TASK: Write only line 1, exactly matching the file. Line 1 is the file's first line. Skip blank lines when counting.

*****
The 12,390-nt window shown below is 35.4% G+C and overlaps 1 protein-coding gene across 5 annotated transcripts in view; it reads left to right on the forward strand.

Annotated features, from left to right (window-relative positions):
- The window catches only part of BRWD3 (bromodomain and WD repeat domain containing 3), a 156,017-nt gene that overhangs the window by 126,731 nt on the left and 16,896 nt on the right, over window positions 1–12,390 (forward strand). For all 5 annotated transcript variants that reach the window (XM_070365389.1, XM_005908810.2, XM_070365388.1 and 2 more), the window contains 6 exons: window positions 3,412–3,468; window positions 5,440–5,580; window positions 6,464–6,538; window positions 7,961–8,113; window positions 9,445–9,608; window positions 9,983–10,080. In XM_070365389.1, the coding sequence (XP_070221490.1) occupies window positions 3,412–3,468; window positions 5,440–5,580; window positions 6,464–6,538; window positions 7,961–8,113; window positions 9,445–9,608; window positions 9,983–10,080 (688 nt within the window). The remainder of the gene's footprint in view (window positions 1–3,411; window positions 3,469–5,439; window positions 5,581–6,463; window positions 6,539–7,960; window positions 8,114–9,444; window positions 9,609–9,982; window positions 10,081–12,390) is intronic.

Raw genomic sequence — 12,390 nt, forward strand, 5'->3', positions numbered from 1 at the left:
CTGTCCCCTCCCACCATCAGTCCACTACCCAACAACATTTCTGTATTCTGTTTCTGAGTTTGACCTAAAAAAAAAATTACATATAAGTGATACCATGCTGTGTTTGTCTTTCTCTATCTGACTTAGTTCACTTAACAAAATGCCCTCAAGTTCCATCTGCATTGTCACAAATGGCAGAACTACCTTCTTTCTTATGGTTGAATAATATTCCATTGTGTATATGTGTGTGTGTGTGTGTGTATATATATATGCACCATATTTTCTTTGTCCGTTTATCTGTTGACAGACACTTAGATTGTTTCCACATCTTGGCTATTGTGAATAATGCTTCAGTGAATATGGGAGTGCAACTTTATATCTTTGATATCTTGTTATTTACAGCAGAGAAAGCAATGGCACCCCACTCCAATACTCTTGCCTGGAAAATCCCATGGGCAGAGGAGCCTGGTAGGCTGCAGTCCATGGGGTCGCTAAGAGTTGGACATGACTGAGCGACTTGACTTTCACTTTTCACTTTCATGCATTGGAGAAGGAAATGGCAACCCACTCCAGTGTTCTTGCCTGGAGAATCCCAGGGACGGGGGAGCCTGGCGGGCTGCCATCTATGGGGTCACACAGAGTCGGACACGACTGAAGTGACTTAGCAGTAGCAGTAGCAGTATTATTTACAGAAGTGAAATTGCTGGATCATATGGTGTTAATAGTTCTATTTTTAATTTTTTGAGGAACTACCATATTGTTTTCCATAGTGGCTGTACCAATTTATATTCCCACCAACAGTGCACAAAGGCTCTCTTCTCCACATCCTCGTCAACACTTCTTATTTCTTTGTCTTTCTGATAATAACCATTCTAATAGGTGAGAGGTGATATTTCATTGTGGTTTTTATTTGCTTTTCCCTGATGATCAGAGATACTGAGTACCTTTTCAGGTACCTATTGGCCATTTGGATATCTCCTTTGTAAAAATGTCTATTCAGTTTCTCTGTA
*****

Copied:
The 12,390-nt window shown below is 35.4% G+C and overlaps 1 protein-coding gene across 5 annotated transcripts in view; it reads left to right on the forward strand.